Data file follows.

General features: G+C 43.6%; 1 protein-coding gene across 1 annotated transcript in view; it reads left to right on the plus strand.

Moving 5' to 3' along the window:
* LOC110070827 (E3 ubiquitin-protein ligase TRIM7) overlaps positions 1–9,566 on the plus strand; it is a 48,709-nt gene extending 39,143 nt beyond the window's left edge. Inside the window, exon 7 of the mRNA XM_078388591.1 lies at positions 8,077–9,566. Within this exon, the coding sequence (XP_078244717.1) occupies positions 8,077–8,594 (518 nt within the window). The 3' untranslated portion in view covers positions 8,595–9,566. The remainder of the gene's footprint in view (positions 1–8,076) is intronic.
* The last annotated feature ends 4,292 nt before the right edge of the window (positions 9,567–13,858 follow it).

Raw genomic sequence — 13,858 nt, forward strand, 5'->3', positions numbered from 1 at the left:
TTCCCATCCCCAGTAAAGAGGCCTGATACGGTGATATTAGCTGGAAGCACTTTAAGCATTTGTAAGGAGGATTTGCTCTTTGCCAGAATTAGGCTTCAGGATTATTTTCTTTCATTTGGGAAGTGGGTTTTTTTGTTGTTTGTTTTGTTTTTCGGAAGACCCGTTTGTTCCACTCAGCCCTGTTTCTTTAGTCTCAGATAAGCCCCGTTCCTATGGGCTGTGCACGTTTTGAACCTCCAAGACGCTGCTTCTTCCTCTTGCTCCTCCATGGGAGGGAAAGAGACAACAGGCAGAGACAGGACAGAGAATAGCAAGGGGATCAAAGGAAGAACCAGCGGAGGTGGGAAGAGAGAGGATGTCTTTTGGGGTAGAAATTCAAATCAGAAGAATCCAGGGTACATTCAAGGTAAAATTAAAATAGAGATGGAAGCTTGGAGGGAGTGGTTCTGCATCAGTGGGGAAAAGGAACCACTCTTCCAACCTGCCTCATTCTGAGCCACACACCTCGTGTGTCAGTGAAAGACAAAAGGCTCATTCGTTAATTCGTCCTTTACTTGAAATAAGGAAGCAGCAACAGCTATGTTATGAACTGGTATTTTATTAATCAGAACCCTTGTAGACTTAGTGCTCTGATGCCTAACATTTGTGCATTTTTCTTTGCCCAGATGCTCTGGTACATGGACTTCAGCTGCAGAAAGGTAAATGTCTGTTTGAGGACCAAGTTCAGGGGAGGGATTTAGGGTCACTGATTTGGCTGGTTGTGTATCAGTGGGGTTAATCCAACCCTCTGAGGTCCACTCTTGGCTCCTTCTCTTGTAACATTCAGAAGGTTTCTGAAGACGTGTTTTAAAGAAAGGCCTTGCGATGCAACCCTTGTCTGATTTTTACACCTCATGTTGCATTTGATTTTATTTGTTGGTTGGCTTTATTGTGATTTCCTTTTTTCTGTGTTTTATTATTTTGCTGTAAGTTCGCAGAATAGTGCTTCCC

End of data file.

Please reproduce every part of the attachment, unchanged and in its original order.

General features: G+C 43.6%; 1 protein-coding gene across 1 annotated transcript in view; it reads left to right on the plus strand.

Moving 5' to 3' along the window:
* LOC110070827 (E3 ubiquitin-protein ligase TRIM7) overlaps positions 1–9,566 on the plus strand; it is a 48,709-nt gene extending 39,143 nt beyond the window's left edge. Inside the window, exon 7 of the mRNA XM_078388591.1 lies at positions 8,077–9,566. Within this exon, the coding sequence (XP_078244717.1) occupies positions 8,077–8,594 (518 nt within the window). The 3' untranslated portion in view covers positions 8,595–9,566. The remainder of the gene's footprint in view (positions 1–8,076) is intronic.
* The last annotated feature ends 4,292 nt before the right edge of the window (positions 9,567–13,858 follow it).

Raw genomic sequence — 13,858 nt, forward strand, 5'->3', positions numbered from 1 at the left:
TTCCCATCCCCAGTAAAGAGGCCTGATACGGTGATATTAGCTGGAAGCACTTTAAGCATTTGTAAGGAGGATTTGCTCTTTGCCAGAATTAGGCTTCAGGATTATTTTCTTTCATTTGGGAAGTGGGTTTTTTTGTTGTTTGTTTTGTTTTTCGGAAGACCCGTTTGTTCCACTCAGCCCTGTTTCTTTAGTCTCAGATAAGCCCCGTTCCTATGGGCTGTGCACGTTTTGAACCTCCAAGACGCTGCTTCTTCCTCTTGCTCCTCCATGGGAGGGAAAGAGACAACAGGCAGAGACAGGACAGAGAATAGCAAGGGGATCAAAGGAAGAACCAGCGGAGGTGGGAAGAGAGAGGATGTCTTTTGGGGTAGAAATTCAAATCAGAAGAATCCAGGGTACATTCAAGGTAAAATTAAAATAGAGATGGAAGCTTGGAGGGAGTGGTTCTGCATCAGTGGGGAAAAGGAACCACTCTTCCAACCTGCCTCATTCTGAGCCACACACCTCGTGTGTCAGTGAAAGACAAAAGGCTCATTCGTTAATTCGTCCTTTACTTGAAATAAGGAAGCAGCAACAGCTATGTTATGAACTGGTATTTTATTAATCAGAACCCTTGTAGACTTAGTGCTCTGATGCCTAACATTTGTGCATTTTTCTTTGCCCAGATGCTCTGGTACATGGACTTCAGCTGCAGAAAGGTAAATGTCTGTTTGAGGACCAAGTTCAGGGGAGGGATTTAGGGTCACTGATTTGGCTGGTTGTGTATCAGTGGGGTTAATCCAACCCTCTGAGGTCCACTCTTGGCTCCTTCTCTTGTAACATTCAGAAGGTTTCTGAAGACGTGTTTTAAAGAAAGGCCTTGCGATGCAACCCTTGTCTGATTTTTACACCTCATGTTGCATTTGATTTTATTTGTTGGTTGGCTTTATTGTGATTTCCTTTTTTCTGTGTTTTATTATTTTGCTGTAAGTTCGCAGAATAGTGCTTCCC